Speaking exclusively to the Scotsman, Lindsay reiterated her thanks to everybody that was involved in looking for her husband Chris last week after he went missing in the Perthshire hills saying that everyone ‘bent over backwards to help them’.
She said: “The mountain rescue teams were amazing, all the emergency services that were involved, all of the friends and runners that came to help look for him, and also the
community in the Glenlyon area were amazing, we were really touched by everybody that came together to support us.
“We didn’t know any of them but people just bent over backwards to help us during that search time."
Chris, who was 43 when he died, went out running on Tuesday October 27 in the Glenlyon area in Perthshire and was expected back around 5pm that day. Failing to return, a search and rescue operation got underway to try to trace him but unfortunately his body was discovered on the morning of Thursday October 29.
Lindsay continued: “We have been totally overwhelmed by the response that we’ve had to him going missing and then the news of his passing and I think as a family it has brought
us a lot of comfort that he clearly touched the lives of so many people.
“I think what we found particularly touching were the comments from the younger runners out there that had sort of talked about how he had supported them and encouraged them in their running at different events, that’s been really lovely to hear because as a family we probably didn’t see that side of him as much, we saw him as a family man.
"It was lovely to hear about how he helped other people so much.”
Lindsay went on to describe the type of family man her husband was and how proud he was of their two boys Alastair and Cameron, who are aged just seven and nine.
She said: “In our family, Chris was always truly like a beacon of energy. We were always on an adventure. He was a fab dad, such a great dad and we were just having the most
brilliant time in Scotland before this happened.
"We spent the night before in a wildlife hide spotting pine martens which is something that he had really wanted to do with the boys, we were so proud of what the children were
doing. And we had been on a really lovely walk the morning before he went on that last run.
“We were having such a great time on holiday and that’s a real comfort to us as a family.”
Lindsay added: "He was so happy, just before he went for his run he was talking about going up in the hills and how much it meant to him. How he just couldn’t wait to get back up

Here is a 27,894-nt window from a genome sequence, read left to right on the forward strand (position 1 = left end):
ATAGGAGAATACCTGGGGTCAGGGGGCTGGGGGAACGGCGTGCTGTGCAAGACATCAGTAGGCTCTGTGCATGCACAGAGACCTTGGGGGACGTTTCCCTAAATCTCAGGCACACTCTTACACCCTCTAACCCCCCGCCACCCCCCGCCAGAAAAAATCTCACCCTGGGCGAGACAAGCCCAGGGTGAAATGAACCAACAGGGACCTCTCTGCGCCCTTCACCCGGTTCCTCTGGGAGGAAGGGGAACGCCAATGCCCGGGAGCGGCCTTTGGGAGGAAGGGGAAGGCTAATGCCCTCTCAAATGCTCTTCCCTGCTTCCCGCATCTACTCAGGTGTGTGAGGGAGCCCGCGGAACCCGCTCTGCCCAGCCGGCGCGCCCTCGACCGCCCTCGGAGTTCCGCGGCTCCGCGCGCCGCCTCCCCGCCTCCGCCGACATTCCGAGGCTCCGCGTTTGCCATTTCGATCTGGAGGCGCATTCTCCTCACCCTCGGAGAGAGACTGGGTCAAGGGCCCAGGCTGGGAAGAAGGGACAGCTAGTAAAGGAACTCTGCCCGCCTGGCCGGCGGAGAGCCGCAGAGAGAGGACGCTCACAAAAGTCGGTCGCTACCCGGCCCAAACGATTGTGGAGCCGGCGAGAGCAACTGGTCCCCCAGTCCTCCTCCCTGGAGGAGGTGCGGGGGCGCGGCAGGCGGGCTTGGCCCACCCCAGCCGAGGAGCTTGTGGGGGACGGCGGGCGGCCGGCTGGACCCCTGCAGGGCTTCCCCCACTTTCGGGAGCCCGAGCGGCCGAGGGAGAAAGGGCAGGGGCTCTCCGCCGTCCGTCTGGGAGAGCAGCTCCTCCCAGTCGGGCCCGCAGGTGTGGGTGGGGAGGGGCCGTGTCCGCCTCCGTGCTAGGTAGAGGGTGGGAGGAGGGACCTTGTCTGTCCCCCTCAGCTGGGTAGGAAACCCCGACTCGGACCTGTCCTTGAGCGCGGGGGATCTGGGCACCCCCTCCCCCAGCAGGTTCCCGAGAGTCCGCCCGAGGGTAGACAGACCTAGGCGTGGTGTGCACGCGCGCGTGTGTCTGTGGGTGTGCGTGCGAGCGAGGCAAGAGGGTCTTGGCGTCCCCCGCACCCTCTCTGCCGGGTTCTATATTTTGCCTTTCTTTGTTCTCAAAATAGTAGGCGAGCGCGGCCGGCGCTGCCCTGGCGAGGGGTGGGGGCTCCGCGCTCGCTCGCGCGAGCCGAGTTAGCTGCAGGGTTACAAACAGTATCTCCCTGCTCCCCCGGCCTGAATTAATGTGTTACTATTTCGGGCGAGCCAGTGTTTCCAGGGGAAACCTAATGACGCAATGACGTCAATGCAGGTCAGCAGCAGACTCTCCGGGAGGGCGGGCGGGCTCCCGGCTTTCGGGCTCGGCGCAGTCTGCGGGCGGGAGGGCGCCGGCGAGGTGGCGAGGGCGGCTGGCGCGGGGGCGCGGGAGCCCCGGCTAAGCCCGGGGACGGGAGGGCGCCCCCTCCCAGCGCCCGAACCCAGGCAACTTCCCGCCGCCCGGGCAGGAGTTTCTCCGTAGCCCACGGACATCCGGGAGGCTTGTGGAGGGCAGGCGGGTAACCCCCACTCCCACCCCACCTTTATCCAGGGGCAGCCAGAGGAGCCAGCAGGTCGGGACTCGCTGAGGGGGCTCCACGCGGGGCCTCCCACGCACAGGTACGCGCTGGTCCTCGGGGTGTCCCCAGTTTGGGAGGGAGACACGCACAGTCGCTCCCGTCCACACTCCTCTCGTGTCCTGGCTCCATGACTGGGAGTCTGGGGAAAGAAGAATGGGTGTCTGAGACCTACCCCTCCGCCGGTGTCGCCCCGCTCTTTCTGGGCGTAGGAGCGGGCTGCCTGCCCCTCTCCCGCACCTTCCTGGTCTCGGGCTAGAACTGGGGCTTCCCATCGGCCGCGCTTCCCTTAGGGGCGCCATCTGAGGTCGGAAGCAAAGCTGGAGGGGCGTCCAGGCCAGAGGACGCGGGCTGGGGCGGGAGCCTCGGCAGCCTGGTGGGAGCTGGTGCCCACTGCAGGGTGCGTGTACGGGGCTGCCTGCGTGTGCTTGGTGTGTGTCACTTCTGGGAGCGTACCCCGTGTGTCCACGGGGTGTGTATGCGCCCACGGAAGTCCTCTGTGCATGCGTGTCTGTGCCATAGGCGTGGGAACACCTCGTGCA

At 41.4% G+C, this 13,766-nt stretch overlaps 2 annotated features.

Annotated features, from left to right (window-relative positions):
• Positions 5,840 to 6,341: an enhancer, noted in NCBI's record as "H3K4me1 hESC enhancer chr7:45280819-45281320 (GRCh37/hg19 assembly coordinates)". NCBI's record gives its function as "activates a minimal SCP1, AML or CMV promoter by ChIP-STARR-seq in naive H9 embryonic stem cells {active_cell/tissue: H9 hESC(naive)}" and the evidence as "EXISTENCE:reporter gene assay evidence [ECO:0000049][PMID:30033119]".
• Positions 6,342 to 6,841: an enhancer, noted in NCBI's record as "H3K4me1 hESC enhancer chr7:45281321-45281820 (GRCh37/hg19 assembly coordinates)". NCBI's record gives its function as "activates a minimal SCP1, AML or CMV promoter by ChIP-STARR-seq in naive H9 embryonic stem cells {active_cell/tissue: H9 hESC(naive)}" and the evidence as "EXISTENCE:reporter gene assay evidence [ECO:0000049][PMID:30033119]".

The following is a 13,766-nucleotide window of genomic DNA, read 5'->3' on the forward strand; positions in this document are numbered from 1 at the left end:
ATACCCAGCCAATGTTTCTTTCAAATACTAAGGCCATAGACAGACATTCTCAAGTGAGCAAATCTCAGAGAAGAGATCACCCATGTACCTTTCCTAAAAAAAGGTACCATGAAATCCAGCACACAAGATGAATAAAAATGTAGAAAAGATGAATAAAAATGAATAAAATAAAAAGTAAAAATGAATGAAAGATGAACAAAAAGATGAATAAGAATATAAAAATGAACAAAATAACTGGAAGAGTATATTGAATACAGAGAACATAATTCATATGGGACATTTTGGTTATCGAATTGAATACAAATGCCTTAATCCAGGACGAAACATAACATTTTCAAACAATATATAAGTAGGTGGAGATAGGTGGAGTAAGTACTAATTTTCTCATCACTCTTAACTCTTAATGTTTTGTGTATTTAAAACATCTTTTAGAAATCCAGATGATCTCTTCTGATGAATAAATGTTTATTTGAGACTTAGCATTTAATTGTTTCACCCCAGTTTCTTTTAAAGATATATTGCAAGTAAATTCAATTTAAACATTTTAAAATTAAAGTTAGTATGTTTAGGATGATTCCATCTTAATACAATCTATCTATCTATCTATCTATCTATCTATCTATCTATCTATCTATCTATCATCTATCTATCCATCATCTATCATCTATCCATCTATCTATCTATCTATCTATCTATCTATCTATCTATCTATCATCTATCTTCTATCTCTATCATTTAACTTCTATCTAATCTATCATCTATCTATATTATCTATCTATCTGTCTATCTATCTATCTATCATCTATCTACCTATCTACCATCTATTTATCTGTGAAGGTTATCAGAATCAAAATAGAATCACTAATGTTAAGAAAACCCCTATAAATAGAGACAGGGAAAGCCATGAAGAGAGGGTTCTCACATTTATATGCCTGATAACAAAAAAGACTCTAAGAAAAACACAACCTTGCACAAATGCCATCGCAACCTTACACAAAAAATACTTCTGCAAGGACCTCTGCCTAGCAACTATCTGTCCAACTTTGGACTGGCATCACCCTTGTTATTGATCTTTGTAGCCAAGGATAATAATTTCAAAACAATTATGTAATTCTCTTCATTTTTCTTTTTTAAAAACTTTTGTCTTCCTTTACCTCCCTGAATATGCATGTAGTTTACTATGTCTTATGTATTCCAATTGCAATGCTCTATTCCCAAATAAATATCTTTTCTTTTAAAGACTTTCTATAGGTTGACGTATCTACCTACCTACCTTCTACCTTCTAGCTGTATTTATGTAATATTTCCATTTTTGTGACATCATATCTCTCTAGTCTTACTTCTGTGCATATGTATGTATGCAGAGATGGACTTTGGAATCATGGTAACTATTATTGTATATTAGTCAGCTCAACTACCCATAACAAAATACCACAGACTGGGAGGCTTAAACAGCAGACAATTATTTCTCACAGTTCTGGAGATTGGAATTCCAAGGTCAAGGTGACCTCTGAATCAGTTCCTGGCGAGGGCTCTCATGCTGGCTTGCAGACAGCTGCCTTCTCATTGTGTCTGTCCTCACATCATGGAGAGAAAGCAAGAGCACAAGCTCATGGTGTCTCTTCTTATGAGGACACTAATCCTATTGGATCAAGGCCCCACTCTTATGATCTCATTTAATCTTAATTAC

there and run. So we really take comfort in the fact that he was doing what he loved.”
Chris grew up in Daviot, Inverurie, but moved to Sussex where he lived with his wife and two boys. The family had been visiting Chris’ sister, Marianne, in Glasgow, before heading
up to Perthshire for a few days.
Lindsay continued: “We’re all absolutely devastated and it is going to take us a long, long, long time to deal with it. He’ll never be forgotten, but we’ll just hold onto those positives.
"We’ll hold onto the fact that he was doing what he loved and we’ll hold onto the fact that he was so happy.”
The family are still in the process of making arrangements for Chris’ funeral but Lindsay said that the restrictions on numbers have given them the opportunity to make the service
‘even more like Chris’.
She said: “It won't be a big indoor thing but we will think about how we remember him in different ways in the outdoors with his friends and family, which is much more fitting for
someone like him.
"We’ll also think about how we can build a legacy, and what we will do to remember him, probably in the world of running.”
Tributes for Chris have poured in from across the country from both family and others who knew what kind of man he was.
His cousin Ruth McKee said she would never be able to tell people about the hundreds of beautiful things that made Chris such an amazing man, ‘he was so popular and loved by
so many, but always put his family first’. His uncle, Seamus McKee, said Chris knew the important things in life and that he felt privileged to have had him as a nephew.
Fellow runners have also shared their condolences with the family and told their stories of the positive impact Chris had on the world.
Andy Douglas, one of his team-mates said that Chris was a role model that everyone looked up to on the GB mountain running team.
Linsday added finally: “In some ways we are grateful that we have had so much amazing time together this year because of lockdown. The boys, his two boys adored him. They
absolutely loved the adventures they had with him.
"We’ve got so many new memories that we can add to all of the amazing memories we already had together."